In Defense of Ironing

I learned to sew when I was 14 years old. I learned to iron when I was about 8. I learned to hate ironing five minutes after that. I will pull wet things out of the dryer and smooth them out as much as possible before I hang them up to dry, just to avoid ironing. I tell myself that no one will notice, and they probably don’t. But no longer. If you want nice things, you have to iron.

A year ago, I bought some cotton beverage napkins on sale. The colors were lovely, and cloth bev naps just said “luxury” to me. During Christmas, I put them out with the appetizers. Then I washed them. They came clean, even though they were used to dab up artichoke dip. They are cotton, so I hung them up to dry. (Otherwise they would end up as cloth coasters.) I folded them and started to put them away. They looked like this.

Not nice. Messy. Careless. Thoughtless. And I didn’t want to use them like that.

I work hard. You work hard. We deserve nice things, and we deserve to use nice things. The good china with mac ‘n cheese, Champagne or Prosecco in a nice flute on a Thursday evening, and a crisp cloth beverage napkin with a snack. So I ironed it. The results ….

Wrinkled vs. Ironed

It wasn’t enough – that’s not how they came out of the package. They were crisp and flat when they were brand new. The ironed napkin looks good, but a wine glass would still wobble precariously. So I pulled out the spray starch. Oh, yes, I did. I hated the results ….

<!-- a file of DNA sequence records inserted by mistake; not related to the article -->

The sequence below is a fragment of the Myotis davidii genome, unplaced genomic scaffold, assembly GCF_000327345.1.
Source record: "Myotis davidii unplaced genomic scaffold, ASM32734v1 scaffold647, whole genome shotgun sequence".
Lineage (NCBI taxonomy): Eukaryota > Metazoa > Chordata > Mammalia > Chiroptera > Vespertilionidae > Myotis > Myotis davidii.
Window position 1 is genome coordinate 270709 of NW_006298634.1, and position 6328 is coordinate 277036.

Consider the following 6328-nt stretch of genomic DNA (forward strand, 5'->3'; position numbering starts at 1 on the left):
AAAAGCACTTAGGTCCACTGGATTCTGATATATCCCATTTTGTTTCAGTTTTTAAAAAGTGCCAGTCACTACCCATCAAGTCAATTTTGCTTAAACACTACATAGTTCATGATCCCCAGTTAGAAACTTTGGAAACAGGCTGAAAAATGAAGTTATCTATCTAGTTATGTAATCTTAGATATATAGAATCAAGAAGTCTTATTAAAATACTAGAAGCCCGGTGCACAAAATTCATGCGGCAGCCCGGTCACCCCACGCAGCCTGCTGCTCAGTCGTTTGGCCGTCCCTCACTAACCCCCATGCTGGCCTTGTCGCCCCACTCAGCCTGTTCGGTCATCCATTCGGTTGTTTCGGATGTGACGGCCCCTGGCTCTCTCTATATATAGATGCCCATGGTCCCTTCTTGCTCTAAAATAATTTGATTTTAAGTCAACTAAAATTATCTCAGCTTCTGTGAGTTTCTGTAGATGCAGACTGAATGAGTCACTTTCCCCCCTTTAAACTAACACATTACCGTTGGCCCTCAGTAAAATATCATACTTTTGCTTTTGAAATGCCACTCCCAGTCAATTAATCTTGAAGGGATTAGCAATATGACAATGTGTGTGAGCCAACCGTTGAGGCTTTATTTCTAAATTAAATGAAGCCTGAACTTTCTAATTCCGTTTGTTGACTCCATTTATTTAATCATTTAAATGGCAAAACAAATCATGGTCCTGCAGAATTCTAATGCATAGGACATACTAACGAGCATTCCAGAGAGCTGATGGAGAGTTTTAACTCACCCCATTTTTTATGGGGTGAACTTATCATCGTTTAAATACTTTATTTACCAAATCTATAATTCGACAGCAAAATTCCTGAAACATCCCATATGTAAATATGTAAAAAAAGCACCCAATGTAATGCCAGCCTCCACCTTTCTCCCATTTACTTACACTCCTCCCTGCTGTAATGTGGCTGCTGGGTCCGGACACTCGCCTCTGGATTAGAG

Ironed vs. Starched

It looks crisp, flat, high-class. Damn.

But I’m worth it. The effort to keep things nice and looking gorgeous is worth it, because we are all worth it. So I will iron, and so should you.




  1. Pretty napkins, Marty. I can see why you’d want to iron them.

    I pulled my iron out to use on a boy’s shirt for prom last spring. “Wow Mom. Do you know even know how to use that?” he asked.

    For a second I thought he was being a smart mouth and I was all prepared with an irritable retort. Then I realized that for most of his life, they’ve worn knit polo shirts and sweaters, etc for semi-dress up occasions. I’ve ironed their dad’s shirts for job interviews and funerals, but, otherwise, he prefers flannel, sweaters, and so forth.

  2. I think Gregs mom passed an iron down to me for my sewing, but I have yet to use it because it looks like its from the 50’s and I dont have an ironing board. One of these days I will take your advice because that napkin looks really damn good!

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